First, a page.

Web data integration goes beyond coding a custom web scraper to collect datasets, which may be inaccurate or incomplete. Integrators help the business identify web data that will provide value to the organization, extract that data completely and accurately, and present the data in a consumable format—cleansed and prepared for analysis. Sentiment analysis, product and pricing information, and market intelligence are obtained within minutes.

Large and small

Collecting alternative data is not always a big job, sometimes it’s as simple as displaying the day’s mortgage interest rate or perhaps the number of tickets remaining for a concert. The larger the data set, the higher the probability it contains errors, and the more likely the organization will need the services of a web data integrator. This is especially true when dealing with financial data.

Multiple Sources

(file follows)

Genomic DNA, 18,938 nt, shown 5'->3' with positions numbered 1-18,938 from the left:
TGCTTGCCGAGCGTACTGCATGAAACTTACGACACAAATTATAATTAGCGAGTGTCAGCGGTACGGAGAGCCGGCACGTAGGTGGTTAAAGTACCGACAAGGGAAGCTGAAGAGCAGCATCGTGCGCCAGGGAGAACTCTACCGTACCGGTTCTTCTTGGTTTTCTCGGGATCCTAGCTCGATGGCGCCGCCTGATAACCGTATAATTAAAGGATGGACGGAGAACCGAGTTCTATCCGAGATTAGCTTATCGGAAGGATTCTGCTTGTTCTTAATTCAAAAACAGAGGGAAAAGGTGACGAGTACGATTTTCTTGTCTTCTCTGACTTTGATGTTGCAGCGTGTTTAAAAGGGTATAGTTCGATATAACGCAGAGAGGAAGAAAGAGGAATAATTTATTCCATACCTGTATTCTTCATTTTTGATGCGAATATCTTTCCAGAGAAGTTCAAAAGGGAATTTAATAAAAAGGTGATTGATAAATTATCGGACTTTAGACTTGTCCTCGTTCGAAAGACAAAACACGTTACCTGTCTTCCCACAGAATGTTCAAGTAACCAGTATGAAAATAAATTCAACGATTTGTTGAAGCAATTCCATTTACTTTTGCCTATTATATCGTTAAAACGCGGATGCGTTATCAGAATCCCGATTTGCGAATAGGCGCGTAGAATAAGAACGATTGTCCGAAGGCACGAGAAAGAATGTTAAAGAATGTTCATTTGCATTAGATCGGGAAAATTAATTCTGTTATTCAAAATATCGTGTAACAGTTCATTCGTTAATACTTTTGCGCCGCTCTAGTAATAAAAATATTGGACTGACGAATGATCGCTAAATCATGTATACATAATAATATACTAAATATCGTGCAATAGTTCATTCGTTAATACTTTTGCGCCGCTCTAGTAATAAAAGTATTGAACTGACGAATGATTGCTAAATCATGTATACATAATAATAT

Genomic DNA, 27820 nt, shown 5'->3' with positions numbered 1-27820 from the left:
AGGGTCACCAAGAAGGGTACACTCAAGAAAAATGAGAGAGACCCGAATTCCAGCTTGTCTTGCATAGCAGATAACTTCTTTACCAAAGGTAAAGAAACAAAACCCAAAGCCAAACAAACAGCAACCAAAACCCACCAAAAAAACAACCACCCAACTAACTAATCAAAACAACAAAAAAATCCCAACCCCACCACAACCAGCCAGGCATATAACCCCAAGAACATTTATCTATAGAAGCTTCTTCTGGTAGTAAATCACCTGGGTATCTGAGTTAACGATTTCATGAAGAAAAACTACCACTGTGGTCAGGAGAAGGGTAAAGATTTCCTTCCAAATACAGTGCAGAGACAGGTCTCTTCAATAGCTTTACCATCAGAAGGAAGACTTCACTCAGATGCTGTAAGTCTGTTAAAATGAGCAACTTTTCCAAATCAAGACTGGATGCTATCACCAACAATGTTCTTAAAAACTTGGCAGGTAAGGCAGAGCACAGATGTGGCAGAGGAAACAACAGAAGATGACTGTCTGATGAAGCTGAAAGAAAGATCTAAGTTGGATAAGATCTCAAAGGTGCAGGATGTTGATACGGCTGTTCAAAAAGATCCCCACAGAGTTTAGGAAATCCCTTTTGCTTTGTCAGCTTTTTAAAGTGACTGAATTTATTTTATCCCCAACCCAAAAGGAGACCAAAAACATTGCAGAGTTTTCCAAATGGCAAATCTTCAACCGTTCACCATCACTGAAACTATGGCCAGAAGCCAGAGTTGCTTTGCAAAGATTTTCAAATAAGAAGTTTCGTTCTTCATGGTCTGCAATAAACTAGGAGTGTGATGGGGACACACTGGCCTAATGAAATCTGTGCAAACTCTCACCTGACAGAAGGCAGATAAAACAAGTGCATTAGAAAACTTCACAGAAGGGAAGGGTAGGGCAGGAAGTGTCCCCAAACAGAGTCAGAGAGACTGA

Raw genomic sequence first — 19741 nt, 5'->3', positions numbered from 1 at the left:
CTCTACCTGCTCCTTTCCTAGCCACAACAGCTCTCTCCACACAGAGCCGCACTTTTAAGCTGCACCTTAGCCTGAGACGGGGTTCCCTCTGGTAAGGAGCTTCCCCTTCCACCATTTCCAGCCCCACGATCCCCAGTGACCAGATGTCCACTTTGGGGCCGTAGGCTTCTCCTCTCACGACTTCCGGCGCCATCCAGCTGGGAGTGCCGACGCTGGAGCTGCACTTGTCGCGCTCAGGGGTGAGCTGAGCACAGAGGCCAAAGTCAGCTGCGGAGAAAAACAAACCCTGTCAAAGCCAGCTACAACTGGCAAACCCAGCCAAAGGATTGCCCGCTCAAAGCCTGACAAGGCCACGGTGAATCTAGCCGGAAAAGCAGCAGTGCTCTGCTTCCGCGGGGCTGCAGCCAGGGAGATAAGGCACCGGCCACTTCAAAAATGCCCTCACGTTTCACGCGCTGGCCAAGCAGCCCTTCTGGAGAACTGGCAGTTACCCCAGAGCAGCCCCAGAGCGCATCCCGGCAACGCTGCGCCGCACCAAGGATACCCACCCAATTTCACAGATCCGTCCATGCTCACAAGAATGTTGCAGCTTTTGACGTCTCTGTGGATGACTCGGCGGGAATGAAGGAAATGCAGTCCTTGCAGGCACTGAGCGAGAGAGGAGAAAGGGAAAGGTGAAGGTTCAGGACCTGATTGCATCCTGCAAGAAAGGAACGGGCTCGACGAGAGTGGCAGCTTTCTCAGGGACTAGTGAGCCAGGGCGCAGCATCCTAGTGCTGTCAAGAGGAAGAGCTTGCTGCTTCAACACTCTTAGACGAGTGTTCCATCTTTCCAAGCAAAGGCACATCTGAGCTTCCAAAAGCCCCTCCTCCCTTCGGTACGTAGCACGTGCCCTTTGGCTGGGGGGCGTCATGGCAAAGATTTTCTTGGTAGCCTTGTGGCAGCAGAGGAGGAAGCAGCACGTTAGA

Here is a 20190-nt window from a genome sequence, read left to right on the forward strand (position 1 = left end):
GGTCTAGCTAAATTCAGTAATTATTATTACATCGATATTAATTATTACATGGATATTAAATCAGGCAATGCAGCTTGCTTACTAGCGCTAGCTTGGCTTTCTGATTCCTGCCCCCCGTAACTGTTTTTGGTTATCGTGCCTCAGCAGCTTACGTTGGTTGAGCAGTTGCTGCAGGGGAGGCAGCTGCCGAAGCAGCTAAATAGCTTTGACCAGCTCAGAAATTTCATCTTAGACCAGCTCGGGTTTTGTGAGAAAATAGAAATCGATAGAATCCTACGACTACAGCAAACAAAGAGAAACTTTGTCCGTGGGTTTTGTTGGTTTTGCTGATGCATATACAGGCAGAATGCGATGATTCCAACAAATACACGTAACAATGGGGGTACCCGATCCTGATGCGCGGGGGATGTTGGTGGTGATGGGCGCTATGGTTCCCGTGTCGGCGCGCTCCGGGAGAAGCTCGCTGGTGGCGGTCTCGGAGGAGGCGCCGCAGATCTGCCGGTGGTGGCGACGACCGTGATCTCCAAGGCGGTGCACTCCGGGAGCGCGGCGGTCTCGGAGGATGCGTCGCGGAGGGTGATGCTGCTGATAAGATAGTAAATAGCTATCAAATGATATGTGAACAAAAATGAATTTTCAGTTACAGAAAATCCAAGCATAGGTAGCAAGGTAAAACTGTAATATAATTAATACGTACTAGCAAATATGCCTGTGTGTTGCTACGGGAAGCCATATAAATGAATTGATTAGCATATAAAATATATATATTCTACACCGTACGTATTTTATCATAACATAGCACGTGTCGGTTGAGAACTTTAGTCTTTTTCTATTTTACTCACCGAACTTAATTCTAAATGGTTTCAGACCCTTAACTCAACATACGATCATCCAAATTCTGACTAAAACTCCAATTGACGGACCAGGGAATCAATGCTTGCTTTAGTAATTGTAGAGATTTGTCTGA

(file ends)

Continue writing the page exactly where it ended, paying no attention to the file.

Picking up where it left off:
In some cases, integrating the data from one website is not enough—the data may need to be collected from multiple sites and this introduces a higher level of potential inaccuracy. 

Poor data merging makes for unreliable data, so web data integration companies provide added services to ensure the data is more valuable to the organization. The process consumes the data and displays it in a meaningful manner that provides the benefit of outside intelligence the business needs to make sound decisions about their operations. 

With web data integration for sales and marketing, organizations can profile their ideal customer and use this information to generate leads, create data-driven content, monitor search engine rankings, and much more.